## Tutorial: Average rate of change

(This topic is also in Section 3.4 in*Applied Calculus*or Section 10.4 in

*Finite Mathematics and Applied Calculus*) #[I don't like this new tutorial. Take me back to the old tutorial!][No me gusta este nueve tutorial. ¡Regresame al tutorial más viejo!]#

#[Average rate of change numerically and graphically][Razón de cambio promedio numéricamente y gráficamente]#

In the %%slopetut we saw that the units of measurement of the slope of a line $y = mx+b$ are units of $y$ per unit of $x$, and in the %%applslopetut we saw how to interpret this fact in various applications: *The slope measures the rate at which the value of a linear function is changing.*

*non-linear*function, we can also calculate rates of change by mimicking the calculation of the slope:

**Change and average rate of change of a function**The

**change**in $f(x)$ over the interval $[a, b]$ is

Change in $f$ \t ${}= \Delta f$
\\ \t ${}={}$ Second value $-$ First value
\\ \t ${}=f(b) - f(a)$.

The **average rate of change**of $f(x)$ over the interval $[a, b]$ is

Average rate of change of $f$

\t $\displaystyle {}= \frac{\text{Change in }f}{\text{Change in }x}$
\\ \t $\displaystyle {}= \frac{\Delta f}{\Delta x} = \frac{f(b) - f(a)}{b - a}$
\\ \t $\displaystyle {}={}$ Slope of line through points $P$ and $Q$ (see the figure). **Units of measurement**As with slopes, we measure the average rate of change of $f(x)$ in units of $f$ per unit of $x$.

**%%Examples**

**1.**If $f(3) = -1$ zonars* and $f(5) = 0.5$ zonars, and if $x$ is measured in years, then the average rate of change of $f$ over the interval $[3, 5]$ is

Average rate of change of $f$ over $[3, 5]$

\t $\displaystyle {}= \frac{f(5) - f(3)}{5 - 3}$
\\ \t $\displaystyle {}= \frac{0.5 - (-1)}{2} = 0.75$ #[zonars per year][zonares por año]#
*The zonar, as we all should know, is the martian unit of currency.

**2.**The following table shows the distance $s$ of a freight train along a railway line at various times $t$:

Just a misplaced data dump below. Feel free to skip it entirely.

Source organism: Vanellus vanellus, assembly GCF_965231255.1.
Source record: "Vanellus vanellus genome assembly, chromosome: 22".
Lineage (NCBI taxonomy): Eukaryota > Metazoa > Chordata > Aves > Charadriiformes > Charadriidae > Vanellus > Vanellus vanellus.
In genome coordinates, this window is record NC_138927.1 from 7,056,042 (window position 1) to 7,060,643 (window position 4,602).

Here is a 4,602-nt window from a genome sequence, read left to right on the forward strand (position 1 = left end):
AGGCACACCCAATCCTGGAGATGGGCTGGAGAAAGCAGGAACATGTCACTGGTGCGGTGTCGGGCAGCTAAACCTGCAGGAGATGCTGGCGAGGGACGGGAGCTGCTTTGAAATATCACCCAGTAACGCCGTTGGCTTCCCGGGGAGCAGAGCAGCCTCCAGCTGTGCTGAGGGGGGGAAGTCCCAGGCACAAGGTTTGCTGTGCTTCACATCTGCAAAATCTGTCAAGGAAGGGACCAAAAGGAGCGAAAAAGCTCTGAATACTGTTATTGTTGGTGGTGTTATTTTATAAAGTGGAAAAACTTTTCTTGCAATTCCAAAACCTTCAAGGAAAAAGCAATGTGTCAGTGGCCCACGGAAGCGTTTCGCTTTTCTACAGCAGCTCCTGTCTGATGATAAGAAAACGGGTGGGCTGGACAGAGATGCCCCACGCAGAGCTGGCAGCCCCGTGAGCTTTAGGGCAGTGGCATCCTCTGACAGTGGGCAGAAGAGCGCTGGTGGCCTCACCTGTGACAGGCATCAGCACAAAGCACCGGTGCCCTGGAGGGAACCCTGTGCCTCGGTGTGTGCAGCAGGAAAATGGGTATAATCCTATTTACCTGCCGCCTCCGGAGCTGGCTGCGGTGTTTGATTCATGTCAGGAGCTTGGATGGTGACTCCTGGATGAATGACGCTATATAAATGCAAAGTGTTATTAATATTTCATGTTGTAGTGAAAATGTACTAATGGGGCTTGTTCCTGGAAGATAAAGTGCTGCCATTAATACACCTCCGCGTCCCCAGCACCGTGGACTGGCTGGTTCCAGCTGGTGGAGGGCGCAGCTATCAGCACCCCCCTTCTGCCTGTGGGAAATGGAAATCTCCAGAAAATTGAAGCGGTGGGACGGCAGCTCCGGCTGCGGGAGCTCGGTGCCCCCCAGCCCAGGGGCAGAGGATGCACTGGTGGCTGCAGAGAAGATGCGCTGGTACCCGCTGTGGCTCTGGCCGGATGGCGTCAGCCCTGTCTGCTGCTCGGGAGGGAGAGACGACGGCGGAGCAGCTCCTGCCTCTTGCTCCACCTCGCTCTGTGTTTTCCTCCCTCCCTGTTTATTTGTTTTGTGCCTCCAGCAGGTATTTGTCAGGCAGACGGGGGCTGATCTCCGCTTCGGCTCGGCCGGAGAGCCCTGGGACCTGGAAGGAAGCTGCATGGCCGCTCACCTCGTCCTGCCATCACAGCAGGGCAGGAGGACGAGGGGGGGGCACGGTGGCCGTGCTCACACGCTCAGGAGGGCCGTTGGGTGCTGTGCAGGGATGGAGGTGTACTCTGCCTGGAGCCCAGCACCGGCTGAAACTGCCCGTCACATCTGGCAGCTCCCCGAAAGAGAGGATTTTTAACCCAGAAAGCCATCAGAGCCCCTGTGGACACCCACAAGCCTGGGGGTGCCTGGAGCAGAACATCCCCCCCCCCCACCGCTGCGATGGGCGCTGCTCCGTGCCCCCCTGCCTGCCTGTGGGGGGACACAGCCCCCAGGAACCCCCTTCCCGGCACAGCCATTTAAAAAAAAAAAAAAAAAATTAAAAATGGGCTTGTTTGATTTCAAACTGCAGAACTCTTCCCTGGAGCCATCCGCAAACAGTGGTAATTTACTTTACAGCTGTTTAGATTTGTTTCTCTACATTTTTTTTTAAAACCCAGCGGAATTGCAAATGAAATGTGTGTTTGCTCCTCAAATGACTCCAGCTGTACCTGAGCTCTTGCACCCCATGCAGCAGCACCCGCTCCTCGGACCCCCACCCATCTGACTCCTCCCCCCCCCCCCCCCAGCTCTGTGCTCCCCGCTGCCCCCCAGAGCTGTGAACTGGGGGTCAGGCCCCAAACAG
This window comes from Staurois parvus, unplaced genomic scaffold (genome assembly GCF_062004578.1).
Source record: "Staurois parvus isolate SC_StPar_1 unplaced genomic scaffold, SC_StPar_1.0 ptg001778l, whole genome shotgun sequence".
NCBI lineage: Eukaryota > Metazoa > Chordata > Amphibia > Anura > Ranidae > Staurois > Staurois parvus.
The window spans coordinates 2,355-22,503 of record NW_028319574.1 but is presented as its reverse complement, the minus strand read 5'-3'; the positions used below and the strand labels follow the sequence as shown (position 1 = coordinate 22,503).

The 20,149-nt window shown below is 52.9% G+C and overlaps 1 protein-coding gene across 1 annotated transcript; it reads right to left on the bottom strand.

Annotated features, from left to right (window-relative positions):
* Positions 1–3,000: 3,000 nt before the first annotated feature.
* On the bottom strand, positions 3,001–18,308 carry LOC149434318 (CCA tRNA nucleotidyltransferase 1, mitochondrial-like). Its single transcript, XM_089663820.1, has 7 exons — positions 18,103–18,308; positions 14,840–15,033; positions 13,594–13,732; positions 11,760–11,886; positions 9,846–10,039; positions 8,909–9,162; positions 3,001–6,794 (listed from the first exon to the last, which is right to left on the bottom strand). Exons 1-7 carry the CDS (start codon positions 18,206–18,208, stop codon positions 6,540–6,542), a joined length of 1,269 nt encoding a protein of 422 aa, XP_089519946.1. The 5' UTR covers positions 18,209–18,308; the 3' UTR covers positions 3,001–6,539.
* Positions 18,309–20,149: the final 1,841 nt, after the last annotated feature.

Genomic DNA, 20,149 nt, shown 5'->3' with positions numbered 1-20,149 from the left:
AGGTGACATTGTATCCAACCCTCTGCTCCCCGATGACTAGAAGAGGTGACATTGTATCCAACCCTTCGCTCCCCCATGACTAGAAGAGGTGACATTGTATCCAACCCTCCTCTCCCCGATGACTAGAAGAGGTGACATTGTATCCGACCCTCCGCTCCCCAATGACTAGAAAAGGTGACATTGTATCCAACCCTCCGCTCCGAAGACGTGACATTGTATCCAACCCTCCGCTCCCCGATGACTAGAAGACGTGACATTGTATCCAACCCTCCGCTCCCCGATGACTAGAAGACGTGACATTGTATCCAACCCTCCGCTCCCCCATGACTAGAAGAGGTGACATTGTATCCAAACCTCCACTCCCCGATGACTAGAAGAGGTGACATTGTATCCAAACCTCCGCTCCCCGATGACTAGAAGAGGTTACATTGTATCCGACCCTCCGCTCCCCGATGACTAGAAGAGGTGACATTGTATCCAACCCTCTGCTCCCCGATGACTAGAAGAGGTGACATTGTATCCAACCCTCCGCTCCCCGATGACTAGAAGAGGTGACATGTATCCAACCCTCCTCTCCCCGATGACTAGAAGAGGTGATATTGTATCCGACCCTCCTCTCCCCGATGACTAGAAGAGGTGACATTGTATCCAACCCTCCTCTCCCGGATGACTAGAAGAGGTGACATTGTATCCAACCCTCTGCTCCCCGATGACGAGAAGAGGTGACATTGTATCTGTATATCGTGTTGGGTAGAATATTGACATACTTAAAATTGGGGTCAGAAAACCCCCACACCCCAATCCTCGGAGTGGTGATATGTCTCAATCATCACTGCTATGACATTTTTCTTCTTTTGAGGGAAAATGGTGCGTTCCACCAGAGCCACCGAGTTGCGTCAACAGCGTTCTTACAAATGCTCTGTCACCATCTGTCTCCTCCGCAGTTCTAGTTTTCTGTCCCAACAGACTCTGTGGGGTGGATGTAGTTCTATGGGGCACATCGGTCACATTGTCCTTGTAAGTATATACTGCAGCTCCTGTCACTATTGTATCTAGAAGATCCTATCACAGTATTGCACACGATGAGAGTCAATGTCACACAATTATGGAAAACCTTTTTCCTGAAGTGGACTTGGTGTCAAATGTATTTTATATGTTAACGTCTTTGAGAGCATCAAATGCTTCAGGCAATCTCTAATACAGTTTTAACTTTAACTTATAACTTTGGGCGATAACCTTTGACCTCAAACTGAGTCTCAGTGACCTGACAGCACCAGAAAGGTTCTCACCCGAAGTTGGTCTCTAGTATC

Average rate of change over $[0,2]$

\t $\displaystyle {}= \frac{s(2) - s(0)}{2 - 0}$
\\ \t $\displaystyle {}= \frac{320 - 20}{2} = 150$ km/h
\\ Average rate of change over $[2,4]$

\t $\displaystyle {}= \frac{s(4) - s(2)}{4 - 2}$
\\ \t $\displaystyle {}= \frac{640 - 320}{2} = 160$ km/h
*velocity.*Had $s$ been a linear function of $t$, then the two velocities we calculated would have been equal. Here, however, they are different, and we call them

**average velocities;**the train has speeded up from an average velocity of 150 km/h in the first two hours to 160 km/h in the next two hours.

**One for you**

**Average rate of change graphically**We saw above that the average rate of change of $f$ over $[a, b]$ is the slope of the line through the points on the graph of $f$ where $x = a$ and $x = b$, and so we can calculate this rate from a graph.

**One for you**

Average rate of change algebraically

#[The formula][la fórmula]#
Average rate of change of $f$

\t $\displaystyle {}= \frac{f(b) - f(a)}{b - a}$
Average rates of change over smaller and smaller intervals

In preparation for the next section, we are going to look at the average rate of change of a function over smaller and smaller intervals and look for some kind of pattern or trend in the answers.
**%%Q**Think about how we should interpret this "limiting value."

Now try the exercises in Section 3.4 in

*Applied Calculus*or Section 10.4 in*Finite Mathematics and Applied Calculus*.*September 2022*

Copyright © 2019 Stefan Waner and Steven R. Costenoble